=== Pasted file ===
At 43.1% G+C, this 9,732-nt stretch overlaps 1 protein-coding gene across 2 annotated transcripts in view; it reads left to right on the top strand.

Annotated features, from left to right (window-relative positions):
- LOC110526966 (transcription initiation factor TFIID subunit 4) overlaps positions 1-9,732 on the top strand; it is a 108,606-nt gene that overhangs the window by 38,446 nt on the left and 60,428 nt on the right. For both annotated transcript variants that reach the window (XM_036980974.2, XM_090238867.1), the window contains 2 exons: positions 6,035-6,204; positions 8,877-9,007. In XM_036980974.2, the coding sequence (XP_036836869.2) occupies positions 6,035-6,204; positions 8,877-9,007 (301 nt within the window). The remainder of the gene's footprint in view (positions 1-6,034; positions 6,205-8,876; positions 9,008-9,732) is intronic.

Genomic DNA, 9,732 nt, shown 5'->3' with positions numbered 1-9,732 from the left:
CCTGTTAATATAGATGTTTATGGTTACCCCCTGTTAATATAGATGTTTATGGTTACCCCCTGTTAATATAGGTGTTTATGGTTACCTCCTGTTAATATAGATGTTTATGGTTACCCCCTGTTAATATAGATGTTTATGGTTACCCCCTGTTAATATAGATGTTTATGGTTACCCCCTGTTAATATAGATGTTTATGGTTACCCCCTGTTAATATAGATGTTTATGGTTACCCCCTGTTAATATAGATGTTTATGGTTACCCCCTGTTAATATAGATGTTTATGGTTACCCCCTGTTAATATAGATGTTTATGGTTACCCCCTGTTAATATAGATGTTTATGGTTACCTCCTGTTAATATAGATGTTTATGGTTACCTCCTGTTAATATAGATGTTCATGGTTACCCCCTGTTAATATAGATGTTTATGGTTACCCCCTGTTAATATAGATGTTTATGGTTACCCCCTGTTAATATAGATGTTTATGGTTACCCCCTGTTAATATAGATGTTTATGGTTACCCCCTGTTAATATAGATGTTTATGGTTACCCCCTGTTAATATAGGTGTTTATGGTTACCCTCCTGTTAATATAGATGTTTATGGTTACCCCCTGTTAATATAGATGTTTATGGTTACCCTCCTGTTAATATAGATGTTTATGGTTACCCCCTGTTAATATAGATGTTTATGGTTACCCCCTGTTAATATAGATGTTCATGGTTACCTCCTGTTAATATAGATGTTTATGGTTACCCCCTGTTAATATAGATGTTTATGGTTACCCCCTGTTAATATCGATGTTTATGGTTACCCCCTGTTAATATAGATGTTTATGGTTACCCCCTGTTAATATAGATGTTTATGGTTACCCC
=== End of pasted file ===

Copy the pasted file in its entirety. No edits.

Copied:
At 43.1% G+C, this 9,732-nt stretch overlaps 1 protein-coding gene across 2 annotated transcripts in view; it reads left to right on the top strand.

Annotated features, from left to right (window-relative positions):
- LOC110526966 (transcription initiation factor TFIID subunit 4) overlaps positions 1-9,732 on the top strand; it is a 108,606-nt gene that overhangs the window by 38,446 nt on the left and 60,428 nt on the right. For both annotated transcript variants that reach the window (XM_036980974.2, XM_090238867.1), the window contains 2 exons: positions 6,035-6,204; positions 8,877-9,007. In XM_036980974.2, the coding sequence (XP_036836869.2) occupies positions 6,035-6,204; positions 8,877-9,007 (301 nt within the window). The remainder of the gene's footprint in view (positions 1-6,034; positions 6,205-8,876; positions 9,008-9,732) is intronic.

Genomic DNA, 9,732 nt, shown 5'->3' with positions numbered 1-9,732 from the left:
CCTGTTAATATAGATGTTTATGGTTACCCCCTGTTAATATAGATGTTTATGGTTACCCCCTGTTAATATAGGTGTTTATGGTTACCTCCTGTTAATATAGATGTTTATGGTTACCCCCTGTTAATATAGATGTTTATGGTTACCCCCTGTTAATATAGATGTTTATGGTTACCCCCTGTTAATATAGATGTTTATGGTTACCCCCTGTTAATATAGATGTTTATGGTTACCCCCTGTTAATATAGATGTTTATGGTTACCCCCTGTTAATATAGATGTTTATGGTTACCCCCTGTTAATATAGATGTTTATGGTTACCCCCTGTTAATATAGATGTTTATGGTTACCTCCTGTTAATATAGATGTTTATGGTTACCTCCTGTTAATATAGATGTTCATGGTTACCCCCTGTTAATATAGATGTTTATGGTTACCCCCTGTTAATATAGATGTTTATGGTTACCCCCTGTTAATATAGATGTTTATGGTTACCCCCTGTTAATATAGATGTTTATGGTTACCCCCTGTTAATATAGATGTTTATGGTTACCCCCTGTTAATATAGGTGTTTATGGTTACCCTCCTGTTAATATAGATGTTTATGGTTACCCCCTGTTAATATAGATGTTTATGGTTACCCTCCTGTTAATATAGATGTTTATGGTTACCCCCTGTTAATATAGATGTTTATGGTTACCCCCTGTTAATATAGATGTTCATGGTTACCTCCTGTTAATATAGATGTTTATGGTTACCCCCTGTTAATATAGATGTTTATGGTTACCCCCTGTTAATATCGATGTTTATGGTTACCCCCTGTTAATATAGATGTTTATGGTTACCCCCTGTTAATATAGATGTTTATGGTTACCCC